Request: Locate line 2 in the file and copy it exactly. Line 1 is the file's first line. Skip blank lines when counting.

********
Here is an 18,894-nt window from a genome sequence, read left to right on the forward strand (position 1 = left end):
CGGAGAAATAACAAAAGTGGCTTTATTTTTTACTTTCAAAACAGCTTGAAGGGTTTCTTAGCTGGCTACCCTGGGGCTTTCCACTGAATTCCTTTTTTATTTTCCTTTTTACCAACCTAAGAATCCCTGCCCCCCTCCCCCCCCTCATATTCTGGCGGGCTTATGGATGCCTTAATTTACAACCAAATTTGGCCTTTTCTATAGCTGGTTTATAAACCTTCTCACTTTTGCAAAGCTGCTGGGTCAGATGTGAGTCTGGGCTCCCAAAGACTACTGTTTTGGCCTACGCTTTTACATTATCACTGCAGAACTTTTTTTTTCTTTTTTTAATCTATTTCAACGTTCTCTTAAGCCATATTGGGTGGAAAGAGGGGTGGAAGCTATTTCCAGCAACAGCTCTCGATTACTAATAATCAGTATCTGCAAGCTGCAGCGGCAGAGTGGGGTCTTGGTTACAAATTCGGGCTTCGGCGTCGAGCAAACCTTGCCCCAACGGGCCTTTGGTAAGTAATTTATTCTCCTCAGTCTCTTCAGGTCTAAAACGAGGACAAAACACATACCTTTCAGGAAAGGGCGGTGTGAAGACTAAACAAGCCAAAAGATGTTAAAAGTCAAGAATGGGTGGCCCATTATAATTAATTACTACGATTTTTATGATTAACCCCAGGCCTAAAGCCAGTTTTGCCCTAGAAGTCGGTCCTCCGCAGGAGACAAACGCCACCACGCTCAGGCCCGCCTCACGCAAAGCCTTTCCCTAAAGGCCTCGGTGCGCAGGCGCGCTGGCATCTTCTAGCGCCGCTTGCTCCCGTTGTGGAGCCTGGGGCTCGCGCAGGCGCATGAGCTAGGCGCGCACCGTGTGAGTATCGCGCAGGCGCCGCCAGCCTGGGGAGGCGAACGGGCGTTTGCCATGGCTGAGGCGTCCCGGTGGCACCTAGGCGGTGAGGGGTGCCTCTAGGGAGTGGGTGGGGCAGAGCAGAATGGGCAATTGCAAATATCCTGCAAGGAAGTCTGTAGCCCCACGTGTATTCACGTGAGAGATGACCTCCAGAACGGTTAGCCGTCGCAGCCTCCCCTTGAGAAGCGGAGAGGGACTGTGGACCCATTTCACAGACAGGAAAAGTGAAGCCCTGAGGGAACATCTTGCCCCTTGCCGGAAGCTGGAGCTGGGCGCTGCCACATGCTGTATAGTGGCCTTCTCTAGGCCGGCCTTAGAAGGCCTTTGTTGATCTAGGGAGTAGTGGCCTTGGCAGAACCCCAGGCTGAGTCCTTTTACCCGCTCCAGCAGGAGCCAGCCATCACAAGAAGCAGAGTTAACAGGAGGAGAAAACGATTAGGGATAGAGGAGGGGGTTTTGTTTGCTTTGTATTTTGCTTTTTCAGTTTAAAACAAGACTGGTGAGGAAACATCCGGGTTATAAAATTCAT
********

CGGAGAAATAACAAAAGTGGCTTTATTTTTTACTTTCAAAACAGCTTGAAGGGTTTCTTAGCTGGCTACCCTGGGGCTTTCCACTGAATTCCTTTTTTATTTTCCTTTTTACCAACCTAAGAATCCCTGCCCCCCTCCCCCCCCTCATATTCTGGCGGGCTTATGGATGCCTTAATTTACAACCAAATTTGGCCTTTTCTATAGCTGGTTTATAAACCTTCTCACTTTTGCAAAGCTGCTGGGTCAGATGTGAGTCTGGGCTCCCAAAGACTACTGTTTTGGCCTACGCTTTTACATTATCACTGCAGAACTTTTTTTTTCTTTTTTTAATCTATTTCAACGTTCTCTTAAGCCATATTGGGTGGAAAGAGGGGTGGAAGCTATTTCCAGCAACAGCTCTCGATTACTAATAATCAGTATCTGCAAGCTGCAGCGGCAGAGTGGGGTCTTGGTTACAAATTCGGGCTTCGGCGTCGAGCAAACCTTGCCCCAACGGGCCTTTGGTAAGTAATTTATTCTCCTCAGTCTCTTCAGGTCTAAAACGAGGACAAAACACATACCTTTCAGGAAAGGGCGGTGTGAAGACTAAACAAGCCAAAAGATGTTAAAAGTCAAGAATGGGTGGCCCATTATAATTAATTACTACGATTTTTATGATTAACCCCAGGCCTAAAGCCAGTTTTGCCCTAGAAGTCGGTCCTCCGCAGGAGACAAACGCCACCACGCTCAGGCCCGCCTCACGCAAAGCCTTTCCCTAAAGGCCTCGGTGCGCAGGCGCGCTGGCATCTTCTAGCGCCGCTTGCTCCCGTTGTGGAGCCTGGGGCTCGCGCAGGCGCATGAGCTAGGCGCGCACCGTGTGAGTATCGCGCAGGCGCCGCCAGCCTGGGGAGGCGAACGGGCGTTTGCCATGGCTGAGGCGTCCCGGTGGCACCTAGGCGGTGAGGGGTGCCTCTAGGGAGTGGGTGGGGCAGAGCAGAATGGGCAATTGCAAATATCCTGCAAGGAAGTCTGTAGCCCCACGTGTATTCACGTGAGAGATGACCTCCAGAACGGTTAGCCGTCGCAGCCTCCCCTTGAGAAGCGGAGAGGGACTGTGGACCCATTTCACAGACAGGAAAAGTGAAGCCCTGAGGGAACATCTTGCCCCTTGCCGGAAGCTGGAGCTGGGCGCTGCCACATGCTGTATAGTGGCCTTCTCTAGGCCGGCCTTAGAAGGCCTTTGTTGATCTAGGGAGTAGTGGCCTTGGCAGAACCCCAGGCTGAGTCCTTTTACCCGCTCCAGCAGGAGCCAGCCATCACAAGAAGCAGAGTTAACAGGAGGAGAAAACGATTAGGGATAGAGGAGGGGGTTTTGTTTGCTTTGTATTTTGCTTTTTCAGTTTAAAACAAGACTGGTGAGGAAACATCCGGGTTATAAAATTCAT